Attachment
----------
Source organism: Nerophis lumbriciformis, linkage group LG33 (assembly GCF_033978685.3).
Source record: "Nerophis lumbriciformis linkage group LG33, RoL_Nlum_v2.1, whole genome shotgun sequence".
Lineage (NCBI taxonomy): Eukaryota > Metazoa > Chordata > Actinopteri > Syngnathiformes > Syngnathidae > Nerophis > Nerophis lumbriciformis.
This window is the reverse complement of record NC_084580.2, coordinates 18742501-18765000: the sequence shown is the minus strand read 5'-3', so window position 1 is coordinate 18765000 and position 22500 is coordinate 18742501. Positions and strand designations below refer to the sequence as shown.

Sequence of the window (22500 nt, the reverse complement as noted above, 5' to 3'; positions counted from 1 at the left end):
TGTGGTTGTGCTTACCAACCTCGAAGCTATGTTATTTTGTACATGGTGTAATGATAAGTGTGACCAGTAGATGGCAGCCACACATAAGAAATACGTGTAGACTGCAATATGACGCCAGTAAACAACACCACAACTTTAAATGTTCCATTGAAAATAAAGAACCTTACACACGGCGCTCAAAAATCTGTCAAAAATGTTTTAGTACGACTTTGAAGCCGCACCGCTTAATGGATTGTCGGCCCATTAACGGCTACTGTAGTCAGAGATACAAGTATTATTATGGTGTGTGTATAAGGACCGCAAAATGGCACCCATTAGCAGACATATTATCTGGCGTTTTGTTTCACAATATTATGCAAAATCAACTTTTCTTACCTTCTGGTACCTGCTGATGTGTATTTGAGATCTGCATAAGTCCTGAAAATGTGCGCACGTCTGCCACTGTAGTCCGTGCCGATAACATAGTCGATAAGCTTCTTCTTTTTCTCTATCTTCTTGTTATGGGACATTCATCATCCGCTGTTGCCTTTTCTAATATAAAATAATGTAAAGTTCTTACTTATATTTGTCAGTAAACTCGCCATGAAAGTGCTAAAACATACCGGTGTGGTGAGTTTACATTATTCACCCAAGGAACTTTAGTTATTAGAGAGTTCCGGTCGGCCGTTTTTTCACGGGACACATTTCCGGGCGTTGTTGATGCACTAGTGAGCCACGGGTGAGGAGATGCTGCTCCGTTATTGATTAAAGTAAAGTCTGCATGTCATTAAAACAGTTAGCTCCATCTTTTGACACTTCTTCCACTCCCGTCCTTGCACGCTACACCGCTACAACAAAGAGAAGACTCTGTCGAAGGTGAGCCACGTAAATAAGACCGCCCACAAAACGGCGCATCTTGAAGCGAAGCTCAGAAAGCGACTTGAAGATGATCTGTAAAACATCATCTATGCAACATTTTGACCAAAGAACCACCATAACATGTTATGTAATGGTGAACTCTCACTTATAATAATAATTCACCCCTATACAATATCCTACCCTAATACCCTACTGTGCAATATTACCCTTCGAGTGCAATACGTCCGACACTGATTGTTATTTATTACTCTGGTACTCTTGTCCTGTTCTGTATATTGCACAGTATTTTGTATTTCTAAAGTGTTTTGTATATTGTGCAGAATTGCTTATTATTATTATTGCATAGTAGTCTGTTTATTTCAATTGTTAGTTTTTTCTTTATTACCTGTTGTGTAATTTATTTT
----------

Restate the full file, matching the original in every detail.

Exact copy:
Source organism: Nerophis lumbriciformis, linkage group LG33 (assembly GCF_033978685.3).
Source record: "Nerophis lumbriciformis linkage group LG33, RoL_Nlum_v2.1, whole genome shotgun sequence".
Lineage (NCBI taxonomy): Eukaryota > Metazoa > Chordata > Actinopteri > Syngnathiformes > Syngnathidae > Nerophis > Nerophis lumbriciformis.
This window is the reverse complement of record NC_084580.2, coordinates 18742501-18765000: the sequence shown is the minus strand read 5'-3', so window position 1 is coordinate 18765000 and position 22500 is coordinate 18742501. Positions and strand designations below refer to the sequence as shown.

Sequence of the window (22500 nt, the reverse complement as noted above, 5' to 3'; positions counted from 1 at the left end):
TGTGGTTGTGCTTACCAACCTCGAAGCTATGTTATTTTGTACATGGTGTAATGATAAGTGTGACCAGTAGATGGCAGCCACACATAAGAAATACGTGTAGACTGCAATATGACGCCAGTAAACAACACCACAACTTTAAATGTTCCATTGAAAATAAAGAACCTTACACACGGCGCTCAAAAATCTGTCAAAAATGTTTTAGTACGACTTTGAAGCCGCACCGCTTAATGGATTGTCGGCCCATTAACGGCTACTGTAGTCAGAGATACAAGTATTATTATGGTGTGTGTATAAGGACCGCAAAATGGCACCCATTAGCAGACATATTATCTGGCGTTTTGTTTCACAATATTATGCAAAATCAACTTTTCTTACCTTCTGGTACCTGCTGATGTGTATTTGAGATCTGCATAAGTCCTGAAAATGTGCGCACGTCTGCCACTGTAGTCCGTGCCGATAACATAGTCGATAAGCTTCTTCTTTTTCTCTATCTTCTTGTTATGGGACATTCATCATCCGCTGTTGCCTTTTCTAATATAAAATAATGTAAAGTTCTTACTTATATTTGTCAGTAAACTCGCCATGAAAGTGCTAAAACATACCGGTGTGGTGAGTTTACATTATTCACCCAAGGAACTTTAGTTATTAGAGAGTTCCGGTCGGCCGTTTTTTCACGGGACACATTTCCGGGCGTTGTTGATGCACTAGTGAGCCACGGGTGAGGAGATGCTGCTCCGTTATTGATTAAAGTAAAGTCTGCATGTCATTAAAACAGTTAGCTCCATCTTTTGACACTTCTTCCACTCCCGTCCTTGCACGCTACACCGCTACAACAAAGAGAAGACTCTGTCGAAGGTGAGCCACGTAAATAAGACCGCCCACAAAACGGCGCATCTTGAAGCGAAGCTCAGAAAGCGACTTGAAGATGATCTGTAAAACATCATCTATGCAACATTTTGACCAAAGAACCACCATAACATGTTATGTAATGGTGAACTCTCACTTATAATAATAATTCACCCCTATACAATATCCTACCCTAATACCCTACTGTGCAATATTACCCTTCGAGTGCAATACGTCCGACACTGATTGTTATTTATTACTCTGGTACTCTTGTCCTGTTCTGTATATTGCACAGTATTTTGTATTTCTAAAGTGTTTTGTATATTGTGCAGAATTGCTTATTATTATTATTGCATAGTAGTCTGTTTATTTCAATTGTTAGTTTTTTCTTTATTACCTGTTGTGTAATTTATTTT